Octopus: Genius of the deep

By | November 6, 2006

Octopus Genius of the deep

They can use tools and experience pain and stress. Octopuses are so intelligent they may win special protection in laboratory research – and from the cruelty dished out by some restaurant kitchens. …

Author William Burroughs saw the octopus as a “highly emotional” creature, liable to change red with lust or pale green with fear. But in British laboratories, cephalopods are regarded as a species so unsophisticated they are denied even basic legal protection.

Not only can cephalopods be experimented upon live, their vivisection does not require a licence. As a result, there is no record of how many are being used in lab tests or for what they are being used. But compelling new evidence about their abilities means that may be about to change.

New research has shown that octopuses and their cousins, the squid and cuttlefish, are far more intelligent than previously thought. They can experience suffering and are capable of complex thought, even to the extent of using tools.

The discovery has provoked a rethink by the Government and European Union. Proposals are being drawn up to offer octopuses and their kind the same protection in laboratories as monkeys, cats and dogs.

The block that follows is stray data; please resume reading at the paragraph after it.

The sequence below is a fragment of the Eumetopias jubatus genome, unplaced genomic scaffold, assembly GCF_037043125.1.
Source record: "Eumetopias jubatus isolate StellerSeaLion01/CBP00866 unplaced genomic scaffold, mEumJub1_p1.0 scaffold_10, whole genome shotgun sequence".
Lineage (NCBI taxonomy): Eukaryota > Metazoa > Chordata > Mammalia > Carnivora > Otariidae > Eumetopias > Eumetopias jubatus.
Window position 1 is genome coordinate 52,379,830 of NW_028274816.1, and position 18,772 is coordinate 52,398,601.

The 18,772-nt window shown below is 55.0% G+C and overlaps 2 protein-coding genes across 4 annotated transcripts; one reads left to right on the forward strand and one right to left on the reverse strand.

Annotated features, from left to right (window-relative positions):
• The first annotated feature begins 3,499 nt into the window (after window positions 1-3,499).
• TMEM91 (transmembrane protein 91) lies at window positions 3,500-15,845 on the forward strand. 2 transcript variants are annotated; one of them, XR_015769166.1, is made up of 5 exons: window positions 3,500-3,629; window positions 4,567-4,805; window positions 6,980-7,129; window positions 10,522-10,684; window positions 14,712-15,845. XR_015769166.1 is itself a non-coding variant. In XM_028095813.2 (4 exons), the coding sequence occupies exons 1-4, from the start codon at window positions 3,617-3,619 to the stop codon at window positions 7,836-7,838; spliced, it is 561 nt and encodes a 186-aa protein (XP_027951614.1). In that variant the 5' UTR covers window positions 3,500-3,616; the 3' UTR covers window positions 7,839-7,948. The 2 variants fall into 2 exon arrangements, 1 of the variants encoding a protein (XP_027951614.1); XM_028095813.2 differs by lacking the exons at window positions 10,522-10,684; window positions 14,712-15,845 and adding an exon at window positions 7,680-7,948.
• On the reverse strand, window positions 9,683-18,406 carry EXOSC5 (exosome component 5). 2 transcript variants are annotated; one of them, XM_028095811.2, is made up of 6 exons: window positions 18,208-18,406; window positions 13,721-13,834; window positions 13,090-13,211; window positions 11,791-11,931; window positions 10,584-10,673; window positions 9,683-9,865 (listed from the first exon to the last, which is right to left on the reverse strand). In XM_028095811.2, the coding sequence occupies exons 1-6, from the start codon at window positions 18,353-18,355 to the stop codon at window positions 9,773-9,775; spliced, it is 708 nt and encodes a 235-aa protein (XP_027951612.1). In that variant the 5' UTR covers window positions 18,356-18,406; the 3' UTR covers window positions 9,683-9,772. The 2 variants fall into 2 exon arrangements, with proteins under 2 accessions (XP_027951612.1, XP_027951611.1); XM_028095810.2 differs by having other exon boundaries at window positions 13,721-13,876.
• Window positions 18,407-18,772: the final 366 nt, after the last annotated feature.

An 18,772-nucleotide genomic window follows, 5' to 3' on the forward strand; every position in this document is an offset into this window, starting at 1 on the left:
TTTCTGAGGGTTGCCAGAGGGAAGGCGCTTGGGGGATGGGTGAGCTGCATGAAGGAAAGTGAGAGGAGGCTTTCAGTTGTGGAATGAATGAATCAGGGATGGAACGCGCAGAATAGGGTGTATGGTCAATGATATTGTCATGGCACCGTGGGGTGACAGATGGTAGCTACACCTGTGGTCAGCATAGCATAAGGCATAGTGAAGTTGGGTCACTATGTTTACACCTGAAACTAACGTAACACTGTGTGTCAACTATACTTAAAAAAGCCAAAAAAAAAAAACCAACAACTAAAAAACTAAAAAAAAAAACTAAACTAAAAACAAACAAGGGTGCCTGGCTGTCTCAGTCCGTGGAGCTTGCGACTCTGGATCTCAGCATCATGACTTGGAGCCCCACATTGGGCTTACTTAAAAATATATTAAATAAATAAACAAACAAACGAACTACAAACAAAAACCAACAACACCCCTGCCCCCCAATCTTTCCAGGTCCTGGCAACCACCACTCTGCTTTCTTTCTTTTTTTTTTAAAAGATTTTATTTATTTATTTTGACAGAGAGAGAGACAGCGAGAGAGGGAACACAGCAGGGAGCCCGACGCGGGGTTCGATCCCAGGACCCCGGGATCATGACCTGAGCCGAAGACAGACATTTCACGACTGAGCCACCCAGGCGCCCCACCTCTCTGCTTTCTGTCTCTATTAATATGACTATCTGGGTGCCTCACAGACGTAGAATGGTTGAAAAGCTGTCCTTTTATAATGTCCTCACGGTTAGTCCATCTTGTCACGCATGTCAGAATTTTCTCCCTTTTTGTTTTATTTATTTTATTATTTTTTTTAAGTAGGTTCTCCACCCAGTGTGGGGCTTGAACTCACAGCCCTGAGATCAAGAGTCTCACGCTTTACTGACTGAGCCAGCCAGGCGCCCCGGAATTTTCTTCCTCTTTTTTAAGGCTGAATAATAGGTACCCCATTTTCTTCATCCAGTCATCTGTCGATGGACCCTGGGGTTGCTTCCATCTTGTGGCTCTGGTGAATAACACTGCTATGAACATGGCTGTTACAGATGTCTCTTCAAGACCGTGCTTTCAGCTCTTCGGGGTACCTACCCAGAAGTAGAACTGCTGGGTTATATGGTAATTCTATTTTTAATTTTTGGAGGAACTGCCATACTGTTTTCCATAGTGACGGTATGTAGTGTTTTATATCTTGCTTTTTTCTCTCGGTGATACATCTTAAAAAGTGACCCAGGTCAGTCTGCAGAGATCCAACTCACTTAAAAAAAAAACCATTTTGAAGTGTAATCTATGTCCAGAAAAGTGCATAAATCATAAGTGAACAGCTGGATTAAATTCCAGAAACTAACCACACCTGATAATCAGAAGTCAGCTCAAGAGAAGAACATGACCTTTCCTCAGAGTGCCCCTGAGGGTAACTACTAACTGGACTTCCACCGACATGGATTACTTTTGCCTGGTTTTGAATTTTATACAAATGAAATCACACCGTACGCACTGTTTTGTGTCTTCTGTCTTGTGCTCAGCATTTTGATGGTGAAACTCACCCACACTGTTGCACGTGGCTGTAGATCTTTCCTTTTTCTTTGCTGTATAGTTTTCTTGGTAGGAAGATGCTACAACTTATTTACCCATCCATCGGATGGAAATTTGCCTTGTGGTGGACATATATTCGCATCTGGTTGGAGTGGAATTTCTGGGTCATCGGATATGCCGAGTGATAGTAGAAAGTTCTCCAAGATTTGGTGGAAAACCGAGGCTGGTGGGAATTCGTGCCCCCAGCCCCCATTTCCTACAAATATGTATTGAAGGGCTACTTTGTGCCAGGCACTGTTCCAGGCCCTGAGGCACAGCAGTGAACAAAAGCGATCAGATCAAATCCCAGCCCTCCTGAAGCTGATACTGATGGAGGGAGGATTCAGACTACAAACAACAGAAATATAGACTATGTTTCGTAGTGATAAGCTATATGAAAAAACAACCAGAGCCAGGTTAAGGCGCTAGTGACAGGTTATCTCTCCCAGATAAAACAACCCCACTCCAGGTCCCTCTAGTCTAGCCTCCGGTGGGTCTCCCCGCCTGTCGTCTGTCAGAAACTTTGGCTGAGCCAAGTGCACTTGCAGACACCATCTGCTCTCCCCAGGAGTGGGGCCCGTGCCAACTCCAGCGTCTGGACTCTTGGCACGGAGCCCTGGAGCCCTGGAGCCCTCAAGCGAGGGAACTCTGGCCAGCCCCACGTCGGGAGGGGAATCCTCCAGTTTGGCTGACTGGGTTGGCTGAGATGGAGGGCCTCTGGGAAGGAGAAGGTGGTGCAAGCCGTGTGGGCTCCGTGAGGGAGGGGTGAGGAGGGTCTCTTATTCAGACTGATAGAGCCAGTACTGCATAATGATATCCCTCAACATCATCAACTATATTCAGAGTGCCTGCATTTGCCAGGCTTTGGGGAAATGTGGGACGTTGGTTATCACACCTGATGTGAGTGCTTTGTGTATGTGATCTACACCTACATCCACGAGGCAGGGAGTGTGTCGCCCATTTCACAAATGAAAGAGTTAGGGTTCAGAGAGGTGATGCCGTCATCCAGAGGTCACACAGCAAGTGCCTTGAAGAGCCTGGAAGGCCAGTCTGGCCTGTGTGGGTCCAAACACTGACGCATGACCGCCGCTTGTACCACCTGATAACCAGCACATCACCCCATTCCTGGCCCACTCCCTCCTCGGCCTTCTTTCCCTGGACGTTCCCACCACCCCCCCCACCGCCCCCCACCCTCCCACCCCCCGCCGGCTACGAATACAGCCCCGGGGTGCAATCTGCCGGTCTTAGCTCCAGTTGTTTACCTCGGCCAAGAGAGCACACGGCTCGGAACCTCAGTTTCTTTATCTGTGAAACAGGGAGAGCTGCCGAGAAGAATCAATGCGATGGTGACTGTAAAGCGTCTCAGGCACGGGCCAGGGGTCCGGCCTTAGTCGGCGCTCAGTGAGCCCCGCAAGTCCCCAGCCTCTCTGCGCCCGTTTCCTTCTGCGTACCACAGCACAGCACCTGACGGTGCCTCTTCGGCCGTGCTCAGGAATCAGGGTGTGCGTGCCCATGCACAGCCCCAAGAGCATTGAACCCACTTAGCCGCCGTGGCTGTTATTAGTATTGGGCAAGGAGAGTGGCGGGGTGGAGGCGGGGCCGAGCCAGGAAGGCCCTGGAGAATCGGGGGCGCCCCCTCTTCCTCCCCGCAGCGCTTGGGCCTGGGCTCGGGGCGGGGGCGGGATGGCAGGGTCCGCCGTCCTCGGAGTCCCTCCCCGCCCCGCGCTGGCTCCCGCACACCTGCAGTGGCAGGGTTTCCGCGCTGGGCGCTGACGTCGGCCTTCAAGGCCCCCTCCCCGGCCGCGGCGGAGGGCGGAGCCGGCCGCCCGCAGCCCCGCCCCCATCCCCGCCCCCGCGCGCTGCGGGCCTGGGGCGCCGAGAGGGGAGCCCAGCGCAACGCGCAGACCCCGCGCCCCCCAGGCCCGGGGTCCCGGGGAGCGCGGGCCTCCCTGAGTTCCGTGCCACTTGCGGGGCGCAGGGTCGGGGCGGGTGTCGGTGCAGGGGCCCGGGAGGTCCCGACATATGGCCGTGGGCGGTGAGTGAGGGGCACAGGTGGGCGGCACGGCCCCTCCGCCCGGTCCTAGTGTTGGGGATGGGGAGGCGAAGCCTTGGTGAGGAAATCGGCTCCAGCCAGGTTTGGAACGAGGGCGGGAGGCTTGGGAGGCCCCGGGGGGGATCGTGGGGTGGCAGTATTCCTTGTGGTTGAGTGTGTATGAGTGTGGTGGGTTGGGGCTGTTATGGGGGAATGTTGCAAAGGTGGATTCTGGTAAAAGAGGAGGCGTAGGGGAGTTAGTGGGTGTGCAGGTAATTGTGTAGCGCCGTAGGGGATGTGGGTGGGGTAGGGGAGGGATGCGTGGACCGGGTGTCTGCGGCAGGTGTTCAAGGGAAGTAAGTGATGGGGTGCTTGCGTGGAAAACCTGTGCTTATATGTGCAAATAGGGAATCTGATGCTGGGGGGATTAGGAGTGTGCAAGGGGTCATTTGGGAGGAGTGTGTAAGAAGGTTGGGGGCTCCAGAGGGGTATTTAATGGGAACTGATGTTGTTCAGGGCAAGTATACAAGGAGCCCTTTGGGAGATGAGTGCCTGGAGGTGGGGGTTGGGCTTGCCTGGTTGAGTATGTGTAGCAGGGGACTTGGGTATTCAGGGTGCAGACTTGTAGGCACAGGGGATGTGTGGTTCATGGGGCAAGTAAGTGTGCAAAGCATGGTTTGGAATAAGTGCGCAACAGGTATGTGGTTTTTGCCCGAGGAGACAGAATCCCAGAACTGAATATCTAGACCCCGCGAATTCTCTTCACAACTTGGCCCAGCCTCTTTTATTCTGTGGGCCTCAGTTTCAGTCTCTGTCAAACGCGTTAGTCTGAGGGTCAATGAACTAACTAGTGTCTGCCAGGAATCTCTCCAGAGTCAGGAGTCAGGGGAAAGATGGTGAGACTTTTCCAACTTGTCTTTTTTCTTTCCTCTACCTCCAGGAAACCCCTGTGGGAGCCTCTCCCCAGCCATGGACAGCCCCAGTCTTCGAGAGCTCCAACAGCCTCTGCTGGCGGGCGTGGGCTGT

There is even talk of their receiving better protection in restaurant kitchens, where they are routinely chopped up and cooked alive, after the European food watchdog ruled that they were capable of suffering “pain and distress”. – more

These things are amazing to watch as them move around. I’ve observed an octopus about the size of my fist squirt water from an aquarium with incredible accuracy a great distance to hit an idiot student who was being annoying. I’ve liked them ever since … and I don’t mean to eat.

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